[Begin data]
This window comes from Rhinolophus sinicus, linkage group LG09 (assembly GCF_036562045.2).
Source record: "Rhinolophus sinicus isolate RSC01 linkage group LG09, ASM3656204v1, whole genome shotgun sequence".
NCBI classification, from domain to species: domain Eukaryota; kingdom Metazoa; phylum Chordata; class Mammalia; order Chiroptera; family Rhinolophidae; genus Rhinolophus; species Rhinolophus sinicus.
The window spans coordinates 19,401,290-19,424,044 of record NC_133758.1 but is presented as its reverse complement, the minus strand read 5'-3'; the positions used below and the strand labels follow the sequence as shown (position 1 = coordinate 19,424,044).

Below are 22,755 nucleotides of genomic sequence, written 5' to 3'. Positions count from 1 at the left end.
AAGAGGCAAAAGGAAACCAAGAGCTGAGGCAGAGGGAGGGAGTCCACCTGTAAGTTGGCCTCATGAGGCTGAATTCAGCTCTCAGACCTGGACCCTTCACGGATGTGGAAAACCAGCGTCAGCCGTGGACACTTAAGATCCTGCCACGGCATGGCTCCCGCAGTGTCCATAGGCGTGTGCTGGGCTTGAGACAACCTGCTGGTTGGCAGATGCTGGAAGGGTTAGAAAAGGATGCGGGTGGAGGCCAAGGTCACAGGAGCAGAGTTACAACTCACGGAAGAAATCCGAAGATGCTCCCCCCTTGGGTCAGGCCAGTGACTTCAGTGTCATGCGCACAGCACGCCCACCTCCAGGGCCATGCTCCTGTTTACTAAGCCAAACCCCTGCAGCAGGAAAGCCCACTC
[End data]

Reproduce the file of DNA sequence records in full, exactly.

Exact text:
This window comes from Rhinolophus sinicus, linkage group LG09 (assembly GCF_036562045.2).
Source record: "Rhinolophus sinicus isolate RSC01 linkage group LG09, ASM3656204v1, whole genome shotgun sequence".
NCBI classification, from domain to species: domain Eukaryota; kingdom Metazoa; phylum Chordata; class Mammalia; order Chiroptera; family Rhinolophidae; genus Rhinolophus; species Rhinolophus sinicus.
The window spans coordinates 19,401,290-19,424,044 of record NC_133758.1 but is presented as its reverse complement, the minus strand read 5'-3'; the positions used below and the strand labels follow the sequence as shown (position 1 = coordinate 19,424,044).

Below are 22,755 nucleotides of genomic sequence, written 5' to 3'. Positions count from 1 at the left end.
AAGAGGCAAAAGGAAACCAAGAGCTGAGGCAGAGGGAGGGAGTCCACCTGTAAGTTGGCCTCATGAGGCTGAATTCAGCTCTCAGACCTGGACCCTTCACGGATGTGGAAAACCAGCGTCAGCCGTGGACACTTAAGATCCTGCCACGGCATGGCTCCCGCAGTGTCCATAGGCGTGTGCTGGGCTTGAGACAACCTGCTGGTTGGCAGATGCTGGAAGGGTTAGAAAAGGATGCGGGTGGAGGCCAAGGTCACAGGAGCAGAGTTACAACTCACGGAAGAAATCCGAAGATGCTCCCCCCTTGGGTCAGGCCAGTGACTTCAGTGTCATGCGCACAGCACGCCCACCTCCAGGGCCATGCTCCTGTTTACTAAGCCAAACCCCTGCAGCAGGAAAGCCCACTC